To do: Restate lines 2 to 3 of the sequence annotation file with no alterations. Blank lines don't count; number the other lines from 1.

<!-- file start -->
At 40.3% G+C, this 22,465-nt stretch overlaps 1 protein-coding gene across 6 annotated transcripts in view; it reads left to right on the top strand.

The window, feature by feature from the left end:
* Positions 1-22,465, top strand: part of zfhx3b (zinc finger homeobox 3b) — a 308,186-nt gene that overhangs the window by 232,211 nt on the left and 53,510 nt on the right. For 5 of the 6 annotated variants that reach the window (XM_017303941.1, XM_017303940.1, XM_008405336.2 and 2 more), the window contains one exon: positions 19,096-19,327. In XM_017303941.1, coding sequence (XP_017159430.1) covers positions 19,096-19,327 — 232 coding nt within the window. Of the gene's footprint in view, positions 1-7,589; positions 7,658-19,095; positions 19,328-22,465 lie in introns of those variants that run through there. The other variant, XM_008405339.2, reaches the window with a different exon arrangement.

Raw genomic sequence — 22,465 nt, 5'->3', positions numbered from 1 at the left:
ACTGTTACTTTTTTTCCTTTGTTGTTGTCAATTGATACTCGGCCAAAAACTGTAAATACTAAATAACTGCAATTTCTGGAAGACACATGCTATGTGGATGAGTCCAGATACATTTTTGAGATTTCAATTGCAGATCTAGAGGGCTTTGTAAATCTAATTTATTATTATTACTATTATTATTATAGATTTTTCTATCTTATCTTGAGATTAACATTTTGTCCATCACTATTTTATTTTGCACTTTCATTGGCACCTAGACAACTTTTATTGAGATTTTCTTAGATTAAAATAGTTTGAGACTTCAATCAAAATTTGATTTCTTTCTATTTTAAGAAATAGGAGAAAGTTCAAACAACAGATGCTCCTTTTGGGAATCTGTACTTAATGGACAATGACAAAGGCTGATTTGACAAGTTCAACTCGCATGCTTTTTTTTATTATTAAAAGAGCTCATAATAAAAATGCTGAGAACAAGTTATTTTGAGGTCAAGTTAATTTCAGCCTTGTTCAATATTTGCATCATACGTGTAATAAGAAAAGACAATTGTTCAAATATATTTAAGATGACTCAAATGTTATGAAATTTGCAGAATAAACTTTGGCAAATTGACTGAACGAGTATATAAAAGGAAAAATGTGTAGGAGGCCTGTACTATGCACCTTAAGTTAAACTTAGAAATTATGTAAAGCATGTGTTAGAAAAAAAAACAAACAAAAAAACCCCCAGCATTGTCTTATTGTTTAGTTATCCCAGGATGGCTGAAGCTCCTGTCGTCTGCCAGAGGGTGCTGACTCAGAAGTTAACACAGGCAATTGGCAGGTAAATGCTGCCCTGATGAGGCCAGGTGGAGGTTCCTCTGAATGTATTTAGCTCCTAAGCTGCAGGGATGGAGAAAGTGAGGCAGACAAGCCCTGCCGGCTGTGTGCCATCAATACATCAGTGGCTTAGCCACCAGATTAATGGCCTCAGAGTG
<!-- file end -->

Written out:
The window, feature by feature from the left end:
* Positions 1-22,465, top strand: part of zfhx3b (zinc finger homeobox 3b) — a 308,186-nt gene that overhangs the window by 232,211 nt on the left and 53,510 nt on the right. For 5 of the 6 annotated variants that reach the window (XM_017303941.1, XM_017303940.1, XM_008405336.2 and 2 more), the window contains one exon: positions 19,096-19,327. In XM_017303941.1, coding sequence (XP_017159430.1) covers positions 19,096-19,327 — 232 coding nt within the window. Of the gene's footprint in view, positions 1-7,589; positions 7,658-19,095; positions 19,328-22,465 lie in introns of those variants that run through there. The other variant, XM_008405339.2, reaches the window with a different exon arrangement.